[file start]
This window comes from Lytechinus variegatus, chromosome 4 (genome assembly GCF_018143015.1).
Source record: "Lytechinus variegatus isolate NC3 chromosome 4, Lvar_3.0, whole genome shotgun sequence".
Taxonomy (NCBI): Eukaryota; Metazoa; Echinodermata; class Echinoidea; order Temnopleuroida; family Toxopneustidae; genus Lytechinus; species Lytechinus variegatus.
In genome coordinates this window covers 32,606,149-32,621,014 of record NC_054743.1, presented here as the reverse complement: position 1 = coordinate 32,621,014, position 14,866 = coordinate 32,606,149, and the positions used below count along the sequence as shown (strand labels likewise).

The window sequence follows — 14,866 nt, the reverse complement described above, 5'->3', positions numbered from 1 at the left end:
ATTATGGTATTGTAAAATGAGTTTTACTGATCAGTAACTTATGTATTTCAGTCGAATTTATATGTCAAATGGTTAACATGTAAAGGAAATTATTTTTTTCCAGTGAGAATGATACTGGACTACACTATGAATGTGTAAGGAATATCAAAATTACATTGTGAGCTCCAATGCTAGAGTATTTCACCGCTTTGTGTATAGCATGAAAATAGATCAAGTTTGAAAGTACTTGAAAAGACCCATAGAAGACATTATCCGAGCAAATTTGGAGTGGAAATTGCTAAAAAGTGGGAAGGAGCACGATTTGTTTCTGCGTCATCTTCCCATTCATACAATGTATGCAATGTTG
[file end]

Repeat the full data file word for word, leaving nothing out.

This window comes from Lytechinus variegatus, chromosome 4 (genome assembly GCF_018143015.1).
Source record: "Lytechinus variegatus isolate NC3 chromosome 4, Lvar_3.0, whole genome shotgun sequence".
Taxonomy (NCBI): Eukaryota; Metazoa; Echinodermata; class Echinoidea; order Temnopleuroida; family Toxopneustidae; genus Lytechinus; species Lytechinus variegatus.
In genome coordinates this window covers 32,606,149-32,621,014 of record NC_054743.1, presented here as the reverse complement: position 1 = coordinate 32,621,014, position 14,866 = coordinate 32,606,149, and the positions used below count along the sequence as shown (strand labels likewise).

The window sequence follows — 14,866 nt, the reverse complement described above, 5'->3', positions numbered from 1 at the left end:
ATTATGGTATTGTAAAATGAGTTTTACTGATCAGTAACTTATGTATTTCAGTCGAATTTATATGTCAAATGGTTAACATGTAAAGGAAATTATTTTTTTCCAGTGAGAATGATACTGGACTACACTATGAATGTGTAAGGAATATCAAAATTACATTGTGAGCTCCAATGCTAGAGTATTTCACCGCTTTGTGTATAGCATGAAAATAGATCAAGTTTGAAAGTACTTGAAAAGACCCATAGAAGACATTATCCGAGCAAATTTGGAGTGGAAATTGCTAAAAAGTGGGAAGGAGCACGATTTGTTTCTGCGTCATCTTCCCATTCATACAATGTATGCAATGTTG